These four vintage venues are excellent spots for theater lovers to visit

Missouri is renowned for the number of historic theaters that dot its landscape. From intimate performances in small towns to award-winning productions in big cities, Missouri’s performance venues are a theater-seeker’s delight.

Lyceum Theatre 

Arrow Rock, Missouri, is home to less than 50 people, yet it houses a beautiful historic landmark. The Lyceum Theatre was founded in 1960 when the town came up with the idea to repurpose an old Baptist church scheduled to be demolished. The theatre began entertaining guests in 1961 and now hosts tens of thousands of guests per year. With the success of the Lyceum over the years, the town of Arrow Rock itself has risen to glory. Buildings have been restored and guests can enjoy luxuries, like air conditioning, that weren’t accessible when the theatre was founded. The intimate 416-seat auditorium makes for a unique experience where no audience member is left out of the full production experience. The theatre puts on around eight shows per year in various genres, so there are shows for all kinds of viewers. High-caliber productions like “Into the Woods,” “My Fair Lady,” and “The 39 Steps” are only a few of the shows featured at this amazing venue. (lyceumtheatre.org)

Gillioz Theatre 

Located in Springfield, Missouri, this historic theatre is both unique and beautiful. M. E. Gillioz opened the theatre in October of 1926, securing a one-hundred-year lease on a building that was 16 feet wide. The goal was to garner patrons that were travelling along Route 66. The theatre featured many types of shows and acts up until its final show, an opera, in 1980. Currently, it acts as a concert venue, hosting musicians and stand-up comedians among other performers. Past performers have included Kacey Musgraves, Billy Ray Cyrus and Dave Chapelle. Though the theatre is relatively narrow, it does seat more than one thousand guests. When there aren’t concerts being hosted, the theatre shows an array of movies. The Gillioz Theatre is a never-ending source of entertainment for all ages. (gillioztheatre.com)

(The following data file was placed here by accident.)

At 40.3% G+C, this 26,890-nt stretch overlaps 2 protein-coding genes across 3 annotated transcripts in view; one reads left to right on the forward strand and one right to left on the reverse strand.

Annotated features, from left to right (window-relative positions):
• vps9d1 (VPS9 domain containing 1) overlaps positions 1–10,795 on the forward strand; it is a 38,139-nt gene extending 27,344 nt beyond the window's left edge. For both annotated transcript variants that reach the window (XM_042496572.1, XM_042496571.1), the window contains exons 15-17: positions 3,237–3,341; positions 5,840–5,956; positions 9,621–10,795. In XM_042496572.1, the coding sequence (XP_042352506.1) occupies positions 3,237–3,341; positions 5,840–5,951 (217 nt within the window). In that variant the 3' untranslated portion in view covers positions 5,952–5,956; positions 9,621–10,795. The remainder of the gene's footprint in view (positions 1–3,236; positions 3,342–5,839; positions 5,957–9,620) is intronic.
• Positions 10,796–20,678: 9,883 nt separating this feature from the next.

The Missouri Theatre in Columbia is a quaint venue, sitting 1,200 guests for various types of events.

The Missouri Theatre in Columbia is a quaint venue, sitting 1,200 guests for various types of events.

Missouri Theatre (Columbia) 

Opened in 1928, this theatre is central Missouri’s only remaining vaudeville stage. The venue is immersed in opulence, with interior design styles inspired by the Baroque and Rococo periods of art and architecture. Designed with the Paris Opera House in mind, you’ll be surrounded by splendor as you enjoy the show. The shining star may just be the 1,800-pound chandelier in the center of the ceiling. Despite the extravagant environment, the theatre hopes to promote accessibility to the general public by making shows as affordable as possible. This is another quaint venue, sitting 1,200 guests for various types of events. From orchestral performances to film festivals, this theatre does it all. (https://concertseries.missouri.edu/ )

The Missouri Theatre in St. Joseph opened in June of 1927 as a picture house, charging twenty-five cents for admission. Recent renovations have restored its glory.

The Missouri Theatre in St. Joseph opened in June of 1927 as a picture house, charging twenty-five cents for admission. Recent renovations have restored its glory.

Missouri Theater (St. Joseph) 

The Missouri Theater in St. Joseph is home to many creative groups that are passionate about sharing their art with the world. It was designed with dynamic performances in mind, featuring an orchestra pit, fly loft and even a Wurlitzer theater organ. Musicians, performers and events have been hosted at this St. Joseph landmark. Some of these groups include a theatre troupe and the American Girl Doll Club. This beautiful theater was designed to be intricate and enchanting with its lush decorative elements. The exterior of the building itself is enticing, with its art deco details. It opened in June of 1927 as a picture house, charging twenty-five cents for admission. Recent renovations have restored its glory. (stjosephmo.gov/247/Missouri-Theater)

By Quinn Valdivia